No-loan awards for all families
Beginning in fall 2024, all students receiving financial aid awards will have their full need met with grants, scholarships, and federal work-study. No need-based loans are included.
While this policy makes it possible for many students to graduate WashU with little to no debt, some families may wish to take advantage of loans to help finance the cost of college, including the parent or student contribution.
If you are interested in a federal student or parent loan, please contact our office to review your loan options and availability.
Federal Direct Student Loans
There are two main types of federal student loans
Federal Direct Subsidized Loans are available for students who have demonstrated financial need. This loan is more favorable than unsubsidized student loans, because the U.S. Department of Education pays the interest while the student is in school (or while the loan is in deferment) and for a six month grace period after graduation. The fixed interest rate and origination fee are set by the federal government each year.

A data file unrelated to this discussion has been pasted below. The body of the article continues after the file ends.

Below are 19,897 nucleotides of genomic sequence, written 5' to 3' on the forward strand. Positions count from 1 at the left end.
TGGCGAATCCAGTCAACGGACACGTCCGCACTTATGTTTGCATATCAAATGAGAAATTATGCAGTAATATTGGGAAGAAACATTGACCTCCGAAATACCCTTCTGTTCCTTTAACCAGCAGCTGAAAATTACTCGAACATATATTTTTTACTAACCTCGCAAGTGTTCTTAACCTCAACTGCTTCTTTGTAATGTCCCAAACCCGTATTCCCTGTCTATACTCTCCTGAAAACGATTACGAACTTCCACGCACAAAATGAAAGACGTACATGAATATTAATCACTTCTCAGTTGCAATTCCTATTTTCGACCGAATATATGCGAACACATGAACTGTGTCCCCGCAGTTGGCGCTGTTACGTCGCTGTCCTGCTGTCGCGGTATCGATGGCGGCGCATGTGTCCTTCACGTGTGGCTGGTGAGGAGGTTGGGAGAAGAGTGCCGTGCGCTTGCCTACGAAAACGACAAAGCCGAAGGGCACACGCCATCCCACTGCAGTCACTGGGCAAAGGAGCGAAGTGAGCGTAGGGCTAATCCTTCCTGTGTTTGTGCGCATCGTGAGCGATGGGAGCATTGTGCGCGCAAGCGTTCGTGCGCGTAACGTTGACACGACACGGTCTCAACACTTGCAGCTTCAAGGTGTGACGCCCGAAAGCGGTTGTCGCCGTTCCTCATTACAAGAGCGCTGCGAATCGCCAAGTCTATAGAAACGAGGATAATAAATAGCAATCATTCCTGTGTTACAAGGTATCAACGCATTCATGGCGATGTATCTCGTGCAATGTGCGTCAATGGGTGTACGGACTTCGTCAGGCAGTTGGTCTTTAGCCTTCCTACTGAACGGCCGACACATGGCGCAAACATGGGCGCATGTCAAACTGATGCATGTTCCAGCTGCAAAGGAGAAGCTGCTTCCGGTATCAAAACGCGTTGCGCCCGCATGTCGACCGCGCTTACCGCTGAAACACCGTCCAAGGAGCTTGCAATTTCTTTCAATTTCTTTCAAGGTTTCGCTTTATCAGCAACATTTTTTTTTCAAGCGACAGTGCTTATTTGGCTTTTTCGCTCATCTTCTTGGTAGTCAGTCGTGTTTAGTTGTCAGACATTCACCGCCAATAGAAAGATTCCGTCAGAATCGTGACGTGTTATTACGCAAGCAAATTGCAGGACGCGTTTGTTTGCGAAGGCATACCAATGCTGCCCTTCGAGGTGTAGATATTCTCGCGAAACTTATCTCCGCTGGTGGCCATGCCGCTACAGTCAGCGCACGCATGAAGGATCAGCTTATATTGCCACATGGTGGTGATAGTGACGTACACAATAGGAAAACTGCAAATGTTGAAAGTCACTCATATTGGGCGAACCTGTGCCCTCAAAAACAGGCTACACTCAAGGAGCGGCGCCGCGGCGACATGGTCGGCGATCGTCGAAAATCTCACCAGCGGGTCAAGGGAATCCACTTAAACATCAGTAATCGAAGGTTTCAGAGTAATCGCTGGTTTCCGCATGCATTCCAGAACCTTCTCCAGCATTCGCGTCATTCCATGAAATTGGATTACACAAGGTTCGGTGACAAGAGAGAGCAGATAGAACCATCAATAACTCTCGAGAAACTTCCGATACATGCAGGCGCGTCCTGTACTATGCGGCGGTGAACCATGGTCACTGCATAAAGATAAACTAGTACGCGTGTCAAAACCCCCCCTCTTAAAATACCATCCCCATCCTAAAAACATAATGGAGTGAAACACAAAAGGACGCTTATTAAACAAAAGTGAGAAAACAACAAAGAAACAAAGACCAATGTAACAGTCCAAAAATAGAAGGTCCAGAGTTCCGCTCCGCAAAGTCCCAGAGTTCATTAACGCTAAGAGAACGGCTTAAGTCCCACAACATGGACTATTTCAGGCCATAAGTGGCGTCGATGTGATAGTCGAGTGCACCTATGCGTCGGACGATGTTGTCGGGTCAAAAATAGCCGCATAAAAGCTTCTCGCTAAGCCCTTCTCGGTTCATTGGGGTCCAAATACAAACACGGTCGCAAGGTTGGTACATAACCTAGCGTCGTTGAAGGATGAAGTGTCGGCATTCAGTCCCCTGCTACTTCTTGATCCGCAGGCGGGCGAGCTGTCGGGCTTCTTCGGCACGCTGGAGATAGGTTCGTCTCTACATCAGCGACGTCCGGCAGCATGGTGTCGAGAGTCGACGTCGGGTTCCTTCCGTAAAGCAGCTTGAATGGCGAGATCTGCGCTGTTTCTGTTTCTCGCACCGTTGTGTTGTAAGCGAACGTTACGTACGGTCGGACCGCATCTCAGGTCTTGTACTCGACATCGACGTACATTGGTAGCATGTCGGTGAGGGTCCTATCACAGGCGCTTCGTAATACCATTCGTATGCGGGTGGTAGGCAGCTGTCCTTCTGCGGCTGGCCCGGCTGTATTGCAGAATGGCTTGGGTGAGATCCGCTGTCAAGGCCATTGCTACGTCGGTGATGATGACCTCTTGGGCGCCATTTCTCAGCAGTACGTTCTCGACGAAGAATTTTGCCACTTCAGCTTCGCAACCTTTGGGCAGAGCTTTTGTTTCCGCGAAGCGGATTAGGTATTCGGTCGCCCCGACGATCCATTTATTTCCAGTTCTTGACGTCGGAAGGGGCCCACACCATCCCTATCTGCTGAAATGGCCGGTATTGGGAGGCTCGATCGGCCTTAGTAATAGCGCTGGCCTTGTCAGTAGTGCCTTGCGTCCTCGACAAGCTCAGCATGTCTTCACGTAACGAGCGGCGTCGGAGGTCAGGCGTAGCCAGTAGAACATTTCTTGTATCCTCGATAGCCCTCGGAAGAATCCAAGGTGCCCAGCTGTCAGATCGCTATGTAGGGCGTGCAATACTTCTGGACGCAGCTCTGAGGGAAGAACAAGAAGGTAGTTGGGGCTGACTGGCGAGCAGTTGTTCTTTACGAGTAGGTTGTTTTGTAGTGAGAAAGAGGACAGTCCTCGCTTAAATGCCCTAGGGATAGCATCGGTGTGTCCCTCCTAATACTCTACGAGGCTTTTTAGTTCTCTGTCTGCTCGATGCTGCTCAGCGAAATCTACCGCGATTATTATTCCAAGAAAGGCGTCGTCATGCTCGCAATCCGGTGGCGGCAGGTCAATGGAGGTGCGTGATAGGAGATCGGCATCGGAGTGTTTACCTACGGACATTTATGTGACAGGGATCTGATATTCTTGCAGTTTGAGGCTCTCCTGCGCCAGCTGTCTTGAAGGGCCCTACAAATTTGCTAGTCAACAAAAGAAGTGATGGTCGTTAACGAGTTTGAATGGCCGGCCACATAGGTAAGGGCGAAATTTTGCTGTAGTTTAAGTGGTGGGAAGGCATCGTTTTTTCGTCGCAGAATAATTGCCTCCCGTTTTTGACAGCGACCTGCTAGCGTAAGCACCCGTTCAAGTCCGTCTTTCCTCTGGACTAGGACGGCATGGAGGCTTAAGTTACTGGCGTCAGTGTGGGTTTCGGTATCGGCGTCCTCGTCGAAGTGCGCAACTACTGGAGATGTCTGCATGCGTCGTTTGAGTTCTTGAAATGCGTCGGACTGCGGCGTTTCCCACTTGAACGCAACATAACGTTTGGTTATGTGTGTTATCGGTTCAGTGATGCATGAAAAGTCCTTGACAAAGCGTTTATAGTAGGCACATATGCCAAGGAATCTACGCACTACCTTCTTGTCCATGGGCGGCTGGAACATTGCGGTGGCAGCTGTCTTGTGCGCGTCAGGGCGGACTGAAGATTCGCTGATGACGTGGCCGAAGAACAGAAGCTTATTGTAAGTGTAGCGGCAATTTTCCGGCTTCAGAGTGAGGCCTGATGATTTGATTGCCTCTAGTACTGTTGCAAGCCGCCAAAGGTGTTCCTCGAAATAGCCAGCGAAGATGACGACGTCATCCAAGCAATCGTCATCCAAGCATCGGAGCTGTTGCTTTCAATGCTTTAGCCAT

Federal Direct Unsubsidized Loans are available to students regardless of need. Students are responsible for repaying interest that begins accruing as soon as the loan is taken out. Interest payments can be made while in school.
There are also specialized federal loans available:
PLUS Loans are loans that are not need-based for graduate or professional students and parents of dependent undergraduate students to help pay for expenses not covered by other aid.
Private loans are available from a variety of lenders outside the University. These loans are credit-based and should be viewed as a last resort after other borrowing options have been considered. Although terms and rates vary among private lenders, in many cases a Federal Direct Student Loan may provide the student with more beneficial terms and conditions than a private loan.
As you begin the process of evaluating student loan options, we encourage you to review two resources – the Studentaid.gov article that compares federal student loans versus private student loans and ELMselect.com, which compares loan offers for various private student loan lenders.